The August Trials: The Holocaust and Postwar Justice in Poland
By Andrew Kornbluth
Harvard University Press
352 pp., $45.00
In February, in a case that made international headlines and provoked widespread condemnation, a court in Warsaw ordered two Polish historians of the Shoah to apologize to an elderly woman from the village of Malinowo for having “inexactly portrayed” her uncle Edward Malinowski, the village’s wartime headman. Their offense: In their 1,600-page study of the fate of Jews trying to hide from the Germans in wartime Poland, historians Barbara Engelking and Jan Grabowski had dedicated a paragraph to the village. In it, they quoted testimony given in 1996 to Steven Spielberg’s Shoah Project by Estera Drogicka, a Jewish woman who said Malinowski had helped her but had also robbed her and participated in German murders of Jews.
Encouraged by a Polish NGO that specializes in tracking down alleged Jewish slander of Poles, the niece sued. The court found in her favor, citing contradictions between Drogicka’s 1996 Shoah Project testimony and evidence she had given at a trial in Poland in 1949. Malinowski at that time had been accused of collaborating with the Germans in rounding up Jews, but he was exonerated, partly on the basis of Drogicka’s testimony in that trial. The accusation and the entire 1949 proceeding—one of many held in postwar Poland—was based on the so-called August Decree, issued in August 1944 by the Russian-imposed provisional Communist government of Poland to prosecute German collaborators.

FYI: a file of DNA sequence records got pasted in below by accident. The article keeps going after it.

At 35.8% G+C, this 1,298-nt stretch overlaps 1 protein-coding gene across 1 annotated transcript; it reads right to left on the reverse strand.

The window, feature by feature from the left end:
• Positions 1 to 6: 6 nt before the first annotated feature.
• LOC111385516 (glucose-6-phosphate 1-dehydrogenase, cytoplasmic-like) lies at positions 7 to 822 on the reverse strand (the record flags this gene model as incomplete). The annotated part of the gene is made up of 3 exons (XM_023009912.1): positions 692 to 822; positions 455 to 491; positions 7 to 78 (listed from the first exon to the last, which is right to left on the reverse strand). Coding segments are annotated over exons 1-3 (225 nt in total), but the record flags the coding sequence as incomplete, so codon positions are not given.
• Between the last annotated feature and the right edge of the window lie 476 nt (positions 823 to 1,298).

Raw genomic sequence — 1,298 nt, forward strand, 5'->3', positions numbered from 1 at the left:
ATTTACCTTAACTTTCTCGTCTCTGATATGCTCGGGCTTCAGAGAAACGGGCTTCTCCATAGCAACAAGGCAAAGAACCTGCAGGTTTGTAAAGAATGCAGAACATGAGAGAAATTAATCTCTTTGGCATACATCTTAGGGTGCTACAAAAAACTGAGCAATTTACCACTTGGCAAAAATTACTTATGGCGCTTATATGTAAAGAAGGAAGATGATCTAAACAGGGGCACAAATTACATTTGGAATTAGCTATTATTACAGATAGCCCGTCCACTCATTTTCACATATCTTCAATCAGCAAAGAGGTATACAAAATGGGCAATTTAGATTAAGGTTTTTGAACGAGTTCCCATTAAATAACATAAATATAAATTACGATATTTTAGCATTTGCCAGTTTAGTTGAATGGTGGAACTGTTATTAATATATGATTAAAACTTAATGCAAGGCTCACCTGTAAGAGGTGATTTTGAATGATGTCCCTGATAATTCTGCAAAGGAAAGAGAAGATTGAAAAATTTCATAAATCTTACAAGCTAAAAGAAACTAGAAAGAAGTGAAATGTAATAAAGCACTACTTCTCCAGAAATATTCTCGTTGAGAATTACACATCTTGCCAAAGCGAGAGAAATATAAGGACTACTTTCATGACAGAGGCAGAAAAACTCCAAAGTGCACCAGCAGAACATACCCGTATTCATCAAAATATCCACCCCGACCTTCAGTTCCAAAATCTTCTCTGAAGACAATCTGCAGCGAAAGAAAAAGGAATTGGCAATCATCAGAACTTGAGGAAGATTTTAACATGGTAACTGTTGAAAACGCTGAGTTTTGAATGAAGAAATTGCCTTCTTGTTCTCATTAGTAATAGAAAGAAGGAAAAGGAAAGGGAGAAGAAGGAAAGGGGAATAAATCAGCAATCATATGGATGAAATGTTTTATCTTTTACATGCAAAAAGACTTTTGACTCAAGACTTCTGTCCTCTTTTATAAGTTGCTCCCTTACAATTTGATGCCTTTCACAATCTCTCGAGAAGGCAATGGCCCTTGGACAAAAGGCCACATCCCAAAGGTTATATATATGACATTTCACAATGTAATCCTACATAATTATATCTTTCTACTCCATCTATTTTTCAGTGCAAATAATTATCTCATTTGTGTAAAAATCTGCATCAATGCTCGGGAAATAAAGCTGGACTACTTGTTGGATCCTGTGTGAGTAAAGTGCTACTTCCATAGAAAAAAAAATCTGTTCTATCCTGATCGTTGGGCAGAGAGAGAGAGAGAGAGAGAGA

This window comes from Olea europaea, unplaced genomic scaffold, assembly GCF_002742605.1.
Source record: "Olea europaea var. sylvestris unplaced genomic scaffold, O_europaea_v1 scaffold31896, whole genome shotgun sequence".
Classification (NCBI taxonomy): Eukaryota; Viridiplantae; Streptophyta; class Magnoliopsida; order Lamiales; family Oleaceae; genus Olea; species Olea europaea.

The decree set up “special courts” that between 1945 and 1956 held more than 32,000 trials of Polish citizens accused of collaborating with the Nazis. In a pioneering new book, University of California at Berkeley historian Andrew Kornbluth examines the decree, its consequences and iterations, and its functioning in the complex realities of postwar Poland—both then and, by implication, today. Then, as now, the government largely sought to underscore crimes against Poles and to minimize crimes against Jews.
Poland was the only country in Nazi-occupied Europe not to have had a Quisling administration collaborating with the occupiers: The Germans, simultaneously determined to crush the country’s national will and contemptuous of Polish “subhumans,” refused to allow one to be set up. Yet the country had no shortage of individual and institutional collaborators against whom postwar charges could be brought. Overall, those accused in the “August” trials were found guilty in approximately half of the cases. In cases where the victims happened to be Jewish, though, that rate fell to 14 percent. This was true even though crimes against Jews had been mostly more serious than those against non-Jews. “Polish-on-Polish crime had been fleeting, covert and rarely fatal, but Polish-on-Jewish crime had been systematic and popularly endorsed, and almost always ended in murder,” Kornbluth writes.
He agrees with contemporary historians of the Shoah, led by Engelking and Grabowski, that Poles killed or betrayed to the Nazis tens of thousands of Jews. It was a campaign of ethnic cleansing bordering on genocide. To be sure, the primary and ultimate responsibility for that campaign falls on the German occupiers, but Polish participants had substantial agency—and availed themselves of it. The trial records Kornbluth analyzed, produced by two of the four special courts, in Kraków and Lublin, demonstrate it in harrowing detail: “A rough division of labor existed: villagers were to alert the headman to the presence of Jews [trying to hide in the area], village watchmen or firemen would take custody of the victims, and a cart driver or escort was to be designated to convoy the Jews to the [Polish] Blue Police or the [German] Gendarmerie for execution.”